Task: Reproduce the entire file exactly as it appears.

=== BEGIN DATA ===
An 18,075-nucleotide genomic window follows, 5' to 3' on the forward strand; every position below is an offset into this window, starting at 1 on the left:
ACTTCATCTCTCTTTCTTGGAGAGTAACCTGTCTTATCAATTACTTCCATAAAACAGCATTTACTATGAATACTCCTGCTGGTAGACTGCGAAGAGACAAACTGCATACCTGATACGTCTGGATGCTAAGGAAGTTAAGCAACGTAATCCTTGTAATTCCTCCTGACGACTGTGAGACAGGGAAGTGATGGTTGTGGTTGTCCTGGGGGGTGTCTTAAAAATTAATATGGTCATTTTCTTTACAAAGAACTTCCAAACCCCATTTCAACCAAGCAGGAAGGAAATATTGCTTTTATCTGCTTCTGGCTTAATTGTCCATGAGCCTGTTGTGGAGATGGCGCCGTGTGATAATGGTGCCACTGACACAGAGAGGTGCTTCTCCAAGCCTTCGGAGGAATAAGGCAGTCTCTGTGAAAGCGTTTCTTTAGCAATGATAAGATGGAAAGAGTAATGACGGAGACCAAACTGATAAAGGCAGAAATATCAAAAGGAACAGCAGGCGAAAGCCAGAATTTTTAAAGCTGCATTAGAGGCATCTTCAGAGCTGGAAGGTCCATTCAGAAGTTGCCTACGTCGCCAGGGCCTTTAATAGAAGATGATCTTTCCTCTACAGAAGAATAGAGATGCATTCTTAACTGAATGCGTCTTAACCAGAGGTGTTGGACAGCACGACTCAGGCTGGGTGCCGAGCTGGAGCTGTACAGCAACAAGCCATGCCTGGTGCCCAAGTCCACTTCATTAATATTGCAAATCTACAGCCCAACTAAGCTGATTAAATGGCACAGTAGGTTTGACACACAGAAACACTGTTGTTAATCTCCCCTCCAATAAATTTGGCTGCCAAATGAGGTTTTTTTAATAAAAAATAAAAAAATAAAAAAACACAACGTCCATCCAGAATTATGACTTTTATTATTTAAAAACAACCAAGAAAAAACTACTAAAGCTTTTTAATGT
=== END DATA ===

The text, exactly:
An 18,075-nucleotide genomic window follows, 5' to 3' on the forward strand; every position below is an offset into this window, starting at 1 on the left:
ACTTCATCTCTCTTTCTTGGAGAGTAACCTGTCTTATCAATTACTTCCATAAAACAGCATTTACTATGAATACTCCTGCTGGTAGACTGCGAAGAGACAAACTGCATACCTGATACGTCTGGATGCTAAGGAAGTTAAGCAACGTAATCCTTGTAATTCCTCCTGACGACTGTGAGACAGGGAAGTGATGGTTGTGGTTGTCCTGGGGGGTGTCTTAAAAATTAATATGGTCATTTTCTTTACAAAGAACTTCCAAACCCCATTTCAACCAAGCAGGAAGGAAATATTGCTTTTATCTGCTTCTGGCTTAATTGTCCATGAGCCTGTTGTGGAGATGGCGCCGTGTGATAATGGTGCCACTGACACAGAGAGGTGCTTCTCCAAGCCTTCGGAGGAATAAGGCAGTCTCTGTGAAAGCGTTTCTTTAGCAATGATAAGATGGAAAGAGTAATGACGGAGACCAAACTGATAAAGGCAGAAATATCAAAAGGAACAGCAGGCGAAAGCCAGAATTTTTAAAGCTGCATTAGAGGCATCTTCAGAGCTGGAAGGTCCATTCAGAAGTTGCCTACGTCGCCAGGGCCTTTAATAGAAGATGATCTTTCCTCTACAGAAGAATAGAGATGCATTCTTAACTGAATGCGTCTTAACCAGAGGTGTTGGACAGCACGACTCAGGCTGGGTGCCGAGCTGGAGCTGTACAGCAACAAGCCATGCCTGGTGCCCAAGTCCACTTCATTAATATTGCAAATCTACAGCCCAACTAAGCTGATTAAATGGCACAGTAGGTTTGACACACAGAAACACTGTTGTTAATCTCCCCTCCAATAAATTTGGCTGCCAAATGAGGTTTTTTTAATAAAAAATAAAAAAATAAAAAAACACAACGTCCATCCAGAATTATGACTTTTATTATTTAAAAACAACCAAGAAAAAACTACTAAAGCTTTTTAATGT